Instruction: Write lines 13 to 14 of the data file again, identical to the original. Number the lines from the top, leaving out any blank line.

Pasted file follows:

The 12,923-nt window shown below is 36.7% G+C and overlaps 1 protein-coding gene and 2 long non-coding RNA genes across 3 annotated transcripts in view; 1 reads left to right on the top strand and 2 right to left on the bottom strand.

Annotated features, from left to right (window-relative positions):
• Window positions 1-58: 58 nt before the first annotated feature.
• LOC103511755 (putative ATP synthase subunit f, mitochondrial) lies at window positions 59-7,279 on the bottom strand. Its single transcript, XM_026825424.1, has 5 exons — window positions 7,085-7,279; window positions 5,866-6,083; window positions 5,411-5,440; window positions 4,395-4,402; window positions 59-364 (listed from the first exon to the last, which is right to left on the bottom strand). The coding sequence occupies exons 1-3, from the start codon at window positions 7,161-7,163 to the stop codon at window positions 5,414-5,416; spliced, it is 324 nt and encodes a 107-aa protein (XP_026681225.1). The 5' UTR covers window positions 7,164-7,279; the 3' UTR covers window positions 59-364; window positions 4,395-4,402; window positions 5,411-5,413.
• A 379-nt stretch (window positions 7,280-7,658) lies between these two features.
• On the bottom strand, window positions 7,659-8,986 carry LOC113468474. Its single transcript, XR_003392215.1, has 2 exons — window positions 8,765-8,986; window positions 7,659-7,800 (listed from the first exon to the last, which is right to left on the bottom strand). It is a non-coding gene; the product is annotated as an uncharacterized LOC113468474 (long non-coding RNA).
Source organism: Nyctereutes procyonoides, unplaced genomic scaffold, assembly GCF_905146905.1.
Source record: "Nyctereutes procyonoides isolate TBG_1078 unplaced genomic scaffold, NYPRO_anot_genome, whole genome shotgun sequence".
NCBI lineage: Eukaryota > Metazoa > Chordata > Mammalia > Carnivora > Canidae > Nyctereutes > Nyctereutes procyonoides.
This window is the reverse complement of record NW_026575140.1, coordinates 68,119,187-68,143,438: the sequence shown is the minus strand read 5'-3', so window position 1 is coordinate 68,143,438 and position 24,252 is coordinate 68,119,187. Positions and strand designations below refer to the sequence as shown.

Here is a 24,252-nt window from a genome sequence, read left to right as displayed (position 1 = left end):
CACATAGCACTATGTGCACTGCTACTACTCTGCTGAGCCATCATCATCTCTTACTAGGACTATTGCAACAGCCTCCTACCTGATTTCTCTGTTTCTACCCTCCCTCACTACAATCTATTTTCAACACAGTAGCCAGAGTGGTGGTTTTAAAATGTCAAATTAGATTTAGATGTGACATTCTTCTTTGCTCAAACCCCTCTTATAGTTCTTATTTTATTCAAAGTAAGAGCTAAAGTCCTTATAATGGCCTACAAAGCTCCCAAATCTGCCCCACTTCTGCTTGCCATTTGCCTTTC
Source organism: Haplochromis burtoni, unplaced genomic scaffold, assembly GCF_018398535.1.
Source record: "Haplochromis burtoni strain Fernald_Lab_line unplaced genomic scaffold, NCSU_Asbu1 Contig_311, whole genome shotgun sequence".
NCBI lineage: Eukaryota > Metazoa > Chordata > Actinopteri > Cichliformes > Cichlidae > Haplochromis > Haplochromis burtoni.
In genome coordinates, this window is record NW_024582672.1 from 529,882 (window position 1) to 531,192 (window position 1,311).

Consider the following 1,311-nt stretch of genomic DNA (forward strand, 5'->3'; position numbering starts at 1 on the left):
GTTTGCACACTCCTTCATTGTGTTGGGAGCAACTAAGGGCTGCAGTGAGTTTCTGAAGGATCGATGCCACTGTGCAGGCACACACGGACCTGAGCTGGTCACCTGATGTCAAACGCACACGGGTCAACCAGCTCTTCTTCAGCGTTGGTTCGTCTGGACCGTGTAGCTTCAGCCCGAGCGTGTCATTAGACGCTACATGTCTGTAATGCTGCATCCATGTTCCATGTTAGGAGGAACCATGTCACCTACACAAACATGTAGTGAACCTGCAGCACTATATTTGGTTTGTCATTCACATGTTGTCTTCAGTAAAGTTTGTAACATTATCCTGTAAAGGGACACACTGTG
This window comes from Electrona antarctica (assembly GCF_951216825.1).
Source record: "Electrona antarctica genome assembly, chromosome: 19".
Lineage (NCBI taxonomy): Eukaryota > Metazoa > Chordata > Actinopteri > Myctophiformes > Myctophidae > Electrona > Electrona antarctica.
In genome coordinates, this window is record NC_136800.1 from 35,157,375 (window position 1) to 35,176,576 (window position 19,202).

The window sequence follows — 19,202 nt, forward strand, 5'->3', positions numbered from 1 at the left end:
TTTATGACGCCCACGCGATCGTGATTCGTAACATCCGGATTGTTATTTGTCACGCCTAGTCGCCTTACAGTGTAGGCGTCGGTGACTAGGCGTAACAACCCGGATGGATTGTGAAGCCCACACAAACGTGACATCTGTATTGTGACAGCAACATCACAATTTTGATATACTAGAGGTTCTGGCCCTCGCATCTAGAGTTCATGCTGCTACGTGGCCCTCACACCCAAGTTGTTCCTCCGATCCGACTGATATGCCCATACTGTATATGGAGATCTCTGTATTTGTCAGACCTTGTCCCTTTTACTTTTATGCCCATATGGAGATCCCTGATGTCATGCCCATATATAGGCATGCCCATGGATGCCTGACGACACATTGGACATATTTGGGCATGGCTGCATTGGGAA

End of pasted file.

Source organism: Haplochromis burtoni, unplaced genomic scaffold, assembly GCF_018398535.1.
Source record: "Haplochromis burtoni strain Fernald_Lab_line unplaced genomic scaffold, NCSU_Asbu1 Contig_311, whole genome shotgun sequence".